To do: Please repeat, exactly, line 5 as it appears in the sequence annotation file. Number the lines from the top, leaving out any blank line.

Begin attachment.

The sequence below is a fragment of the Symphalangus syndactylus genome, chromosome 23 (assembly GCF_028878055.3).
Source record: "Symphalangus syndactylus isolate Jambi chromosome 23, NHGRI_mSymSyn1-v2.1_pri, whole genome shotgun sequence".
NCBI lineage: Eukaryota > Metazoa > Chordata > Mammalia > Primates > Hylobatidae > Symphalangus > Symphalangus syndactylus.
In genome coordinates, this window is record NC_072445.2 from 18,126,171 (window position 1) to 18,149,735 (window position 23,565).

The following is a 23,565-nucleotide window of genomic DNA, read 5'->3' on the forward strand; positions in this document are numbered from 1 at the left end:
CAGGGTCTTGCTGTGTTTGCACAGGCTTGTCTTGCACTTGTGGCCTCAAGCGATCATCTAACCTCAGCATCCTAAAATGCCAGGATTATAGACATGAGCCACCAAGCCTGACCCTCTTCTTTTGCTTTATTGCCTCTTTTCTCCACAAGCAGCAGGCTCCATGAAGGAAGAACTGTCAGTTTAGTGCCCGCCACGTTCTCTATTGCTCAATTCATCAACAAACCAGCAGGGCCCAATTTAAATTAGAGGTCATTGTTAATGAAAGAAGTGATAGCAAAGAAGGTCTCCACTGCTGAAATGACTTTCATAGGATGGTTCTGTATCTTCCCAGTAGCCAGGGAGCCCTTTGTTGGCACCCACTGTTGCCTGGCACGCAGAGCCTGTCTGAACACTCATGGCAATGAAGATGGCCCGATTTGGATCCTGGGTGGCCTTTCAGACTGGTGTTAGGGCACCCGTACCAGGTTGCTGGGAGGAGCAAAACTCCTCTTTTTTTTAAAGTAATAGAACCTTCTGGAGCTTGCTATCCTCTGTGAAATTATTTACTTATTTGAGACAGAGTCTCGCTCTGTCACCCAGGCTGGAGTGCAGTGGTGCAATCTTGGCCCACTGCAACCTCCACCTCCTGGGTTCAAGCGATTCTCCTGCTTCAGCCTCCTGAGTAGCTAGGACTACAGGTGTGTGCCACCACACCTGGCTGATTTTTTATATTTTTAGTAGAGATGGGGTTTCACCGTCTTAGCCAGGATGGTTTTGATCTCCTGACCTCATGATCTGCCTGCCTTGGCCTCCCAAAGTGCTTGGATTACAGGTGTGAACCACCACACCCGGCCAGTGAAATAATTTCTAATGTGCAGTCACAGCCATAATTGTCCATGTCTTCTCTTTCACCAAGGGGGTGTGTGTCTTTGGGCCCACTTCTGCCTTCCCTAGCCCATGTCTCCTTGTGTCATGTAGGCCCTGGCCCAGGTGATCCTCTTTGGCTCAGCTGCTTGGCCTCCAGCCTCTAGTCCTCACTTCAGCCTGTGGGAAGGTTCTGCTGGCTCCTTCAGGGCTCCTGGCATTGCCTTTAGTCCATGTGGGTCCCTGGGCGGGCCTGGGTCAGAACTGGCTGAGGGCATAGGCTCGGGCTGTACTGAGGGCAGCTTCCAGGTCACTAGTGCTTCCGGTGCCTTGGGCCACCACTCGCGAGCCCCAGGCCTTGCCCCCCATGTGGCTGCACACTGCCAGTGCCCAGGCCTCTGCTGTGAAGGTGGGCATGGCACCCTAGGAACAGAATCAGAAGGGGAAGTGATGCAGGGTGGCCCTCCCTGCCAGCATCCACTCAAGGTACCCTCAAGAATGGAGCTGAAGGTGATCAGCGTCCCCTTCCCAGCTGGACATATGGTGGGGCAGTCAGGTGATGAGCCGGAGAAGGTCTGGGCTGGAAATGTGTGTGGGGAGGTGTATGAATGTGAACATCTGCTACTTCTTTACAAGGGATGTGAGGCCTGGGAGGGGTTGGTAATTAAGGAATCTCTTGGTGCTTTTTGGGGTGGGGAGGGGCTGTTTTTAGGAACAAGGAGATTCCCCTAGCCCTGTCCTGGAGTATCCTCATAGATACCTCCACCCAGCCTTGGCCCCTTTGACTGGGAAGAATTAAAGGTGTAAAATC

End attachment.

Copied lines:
The following is a 23,565-nucleotide window of genomic DNA, read 5'->3' on the forward strand; positions in this document are numbered from 1 at the left end: